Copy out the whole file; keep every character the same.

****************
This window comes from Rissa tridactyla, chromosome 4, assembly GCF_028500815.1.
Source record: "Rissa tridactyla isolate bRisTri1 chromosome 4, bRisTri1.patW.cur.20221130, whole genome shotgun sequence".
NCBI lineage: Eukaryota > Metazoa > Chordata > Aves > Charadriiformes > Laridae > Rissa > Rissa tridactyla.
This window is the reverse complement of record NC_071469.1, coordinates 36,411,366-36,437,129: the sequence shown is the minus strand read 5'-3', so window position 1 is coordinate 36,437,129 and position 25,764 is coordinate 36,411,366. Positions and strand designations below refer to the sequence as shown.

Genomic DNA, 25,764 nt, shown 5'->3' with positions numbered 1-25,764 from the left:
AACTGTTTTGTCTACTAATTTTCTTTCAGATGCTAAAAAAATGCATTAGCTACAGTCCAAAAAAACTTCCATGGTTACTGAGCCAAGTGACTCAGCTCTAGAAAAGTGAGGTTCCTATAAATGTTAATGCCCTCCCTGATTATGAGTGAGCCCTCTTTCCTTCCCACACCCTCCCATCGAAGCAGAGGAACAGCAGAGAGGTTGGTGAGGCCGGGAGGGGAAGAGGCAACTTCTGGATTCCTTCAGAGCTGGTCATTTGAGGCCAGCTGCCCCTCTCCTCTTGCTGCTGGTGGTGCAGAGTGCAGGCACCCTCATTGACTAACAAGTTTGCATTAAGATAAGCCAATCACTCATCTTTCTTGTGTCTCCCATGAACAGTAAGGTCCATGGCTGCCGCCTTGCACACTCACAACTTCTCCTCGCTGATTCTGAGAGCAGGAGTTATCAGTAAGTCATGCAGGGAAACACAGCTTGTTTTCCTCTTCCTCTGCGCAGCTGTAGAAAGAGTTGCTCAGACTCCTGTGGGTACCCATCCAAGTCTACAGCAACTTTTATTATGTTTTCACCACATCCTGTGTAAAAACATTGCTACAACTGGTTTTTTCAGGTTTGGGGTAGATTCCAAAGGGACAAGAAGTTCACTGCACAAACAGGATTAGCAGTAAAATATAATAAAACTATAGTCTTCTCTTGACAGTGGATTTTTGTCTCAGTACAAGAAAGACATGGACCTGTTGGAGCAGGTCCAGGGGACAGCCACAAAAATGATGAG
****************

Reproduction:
This window comes from Rissa tridactyla, chromosome 4, assembly GCF_028500815.1.
Source record: "Rissa tridactyla isolate bRisTri1 chromosome 4, bRisTri1.patW.cur.20221130, whole genome shotgun sequence".
NCBI lineage: Eukaryota > Metazoa > Chordata > Aves > Charadriiformes > Laridae > Rissa > Rissa tridactyla.
This window is the reverse complement of record NC_071469.1, coordinates 36,411,366-36,437,129: the sequence shown is the minus strand read 5'-3', so window position 1 is coordinate 36,437,129 and position 25,764 is coordinate 36,411,366. Positions and strand designations below refer to the sequence as shown.

Genomic DNA, 25,764 nt, shown 5'->3' with positions numbered 1-25,764 from the left:
AACTGTTTTGTCTACTAATTTTCTTTCAGATGCTAAAAAAATGCATTAGCTACAGTCCAAAAAAACTTCCATGGTTACTGAGCCAAGTGACTCAGCTCTAGAAAAGTGAGGTTCCTATAAATGTTAATGCCCTCCCTGATTATGAGTGAGCCCTCTTTCCTTCCCACACCCTCCCATCGAAGCAGAGGAACAGCAGAGAGGTTGGTGAGGCCGGGAGGGGAAGAGGCAACTTCTGGATTCCTTCAGAGCTGGTCATTTGAGGCCAGCTGCCCCTCTCCTCTTGCTGCTGGTGGTGCAGAGTGCAGGCACCCTCATTGACTAACAAGTTTGCATTAAGATAAGCCAATCACTCATCTTTCTTGTGTCTCCCATGAACAGTAAGGTCCATGGCTGCCGCCTTGCACACTCACAACTTCTCCTCGCTGATTCTGAGAGCAGGAGTTATCAGTAAGTCATGCAGGGAAACACAGCTTGTTTTCCTCTTCCTCTGCGCAGCTGTAGAAAGAGTTGCTCAGACTCCTGTGGGTACCCATCCAAGTCTACAGCAACTTTTATTATGTTTTCACCACATCCTGTGTAAAAACATTGCTACAACTGGTTTTTTCAGGTTTGGGGTAGATTCCAAAGGGACAAGAAGTTCACTGCACAAACAGGATTAGCAGTAAAATATAATAAAACTATAGTCTTCTCTTGACAGTGGATTTTTGTCTCAGTACAAGAAAGACATGGACCTGTTGGAGCAGGTCCAGGGGACAGCCACAAAAATGATGAG